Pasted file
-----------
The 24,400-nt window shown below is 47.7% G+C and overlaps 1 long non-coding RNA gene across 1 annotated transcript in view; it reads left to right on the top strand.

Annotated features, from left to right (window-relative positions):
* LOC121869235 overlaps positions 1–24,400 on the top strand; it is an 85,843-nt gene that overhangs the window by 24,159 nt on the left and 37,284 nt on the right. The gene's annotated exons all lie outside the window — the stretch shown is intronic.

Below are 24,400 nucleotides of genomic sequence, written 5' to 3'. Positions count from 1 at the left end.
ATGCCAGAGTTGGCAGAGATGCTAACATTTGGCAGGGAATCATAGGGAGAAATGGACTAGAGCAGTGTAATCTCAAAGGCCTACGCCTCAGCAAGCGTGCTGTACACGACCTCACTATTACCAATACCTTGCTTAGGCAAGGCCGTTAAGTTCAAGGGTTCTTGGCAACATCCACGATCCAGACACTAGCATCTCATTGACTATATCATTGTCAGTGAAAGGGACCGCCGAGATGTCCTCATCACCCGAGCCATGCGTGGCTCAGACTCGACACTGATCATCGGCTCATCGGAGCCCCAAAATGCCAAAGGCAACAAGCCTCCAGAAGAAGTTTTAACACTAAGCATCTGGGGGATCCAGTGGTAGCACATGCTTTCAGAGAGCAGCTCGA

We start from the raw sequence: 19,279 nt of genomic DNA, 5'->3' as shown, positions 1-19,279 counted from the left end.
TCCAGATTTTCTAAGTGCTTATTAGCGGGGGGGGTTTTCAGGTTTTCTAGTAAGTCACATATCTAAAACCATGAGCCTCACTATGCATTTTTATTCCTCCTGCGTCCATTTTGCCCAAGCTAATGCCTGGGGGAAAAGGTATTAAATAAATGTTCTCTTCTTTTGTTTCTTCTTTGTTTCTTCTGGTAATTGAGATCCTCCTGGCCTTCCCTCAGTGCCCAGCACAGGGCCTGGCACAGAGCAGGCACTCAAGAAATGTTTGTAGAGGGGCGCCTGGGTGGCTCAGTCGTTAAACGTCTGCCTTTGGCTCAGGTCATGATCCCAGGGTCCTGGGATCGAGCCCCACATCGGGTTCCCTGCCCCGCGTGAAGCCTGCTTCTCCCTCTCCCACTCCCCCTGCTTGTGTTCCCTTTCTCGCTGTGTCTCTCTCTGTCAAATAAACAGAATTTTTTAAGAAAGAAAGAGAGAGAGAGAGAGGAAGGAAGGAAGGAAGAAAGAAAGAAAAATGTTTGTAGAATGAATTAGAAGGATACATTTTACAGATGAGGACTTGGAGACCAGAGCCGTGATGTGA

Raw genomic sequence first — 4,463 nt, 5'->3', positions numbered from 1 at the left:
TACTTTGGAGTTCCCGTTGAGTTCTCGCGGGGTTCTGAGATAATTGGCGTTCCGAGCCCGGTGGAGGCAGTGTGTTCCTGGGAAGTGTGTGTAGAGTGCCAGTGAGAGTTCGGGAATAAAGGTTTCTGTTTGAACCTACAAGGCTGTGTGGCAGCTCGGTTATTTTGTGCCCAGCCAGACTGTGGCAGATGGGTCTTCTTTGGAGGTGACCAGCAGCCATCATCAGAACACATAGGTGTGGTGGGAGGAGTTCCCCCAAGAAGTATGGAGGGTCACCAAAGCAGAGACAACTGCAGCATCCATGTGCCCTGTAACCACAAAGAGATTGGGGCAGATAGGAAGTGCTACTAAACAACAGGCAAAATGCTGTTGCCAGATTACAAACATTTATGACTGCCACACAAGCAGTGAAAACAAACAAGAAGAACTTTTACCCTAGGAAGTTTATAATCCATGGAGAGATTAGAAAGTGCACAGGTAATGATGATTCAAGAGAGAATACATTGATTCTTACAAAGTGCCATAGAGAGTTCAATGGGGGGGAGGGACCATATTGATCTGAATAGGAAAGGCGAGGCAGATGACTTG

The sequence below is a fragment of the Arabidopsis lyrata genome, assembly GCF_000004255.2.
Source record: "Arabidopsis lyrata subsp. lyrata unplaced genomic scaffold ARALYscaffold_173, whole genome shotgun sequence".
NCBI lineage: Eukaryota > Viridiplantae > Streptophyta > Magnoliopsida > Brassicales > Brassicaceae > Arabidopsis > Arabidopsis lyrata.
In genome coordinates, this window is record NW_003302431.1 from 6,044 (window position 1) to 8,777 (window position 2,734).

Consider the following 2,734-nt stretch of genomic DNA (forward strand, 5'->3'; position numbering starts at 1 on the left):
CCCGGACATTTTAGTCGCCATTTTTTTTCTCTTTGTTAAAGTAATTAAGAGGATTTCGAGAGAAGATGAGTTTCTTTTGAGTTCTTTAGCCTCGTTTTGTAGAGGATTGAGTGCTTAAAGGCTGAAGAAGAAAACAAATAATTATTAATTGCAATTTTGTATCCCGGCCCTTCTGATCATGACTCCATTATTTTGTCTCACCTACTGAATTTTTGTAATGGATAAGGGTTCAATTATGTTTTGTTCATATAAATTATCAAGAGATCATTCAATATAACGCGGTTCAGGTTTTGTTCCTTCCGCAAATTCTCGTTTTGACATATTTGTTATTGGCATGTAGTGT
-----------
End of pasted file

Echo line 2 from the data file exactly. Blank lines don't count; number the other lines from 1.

Annotated features, from left to right (window-relative positions):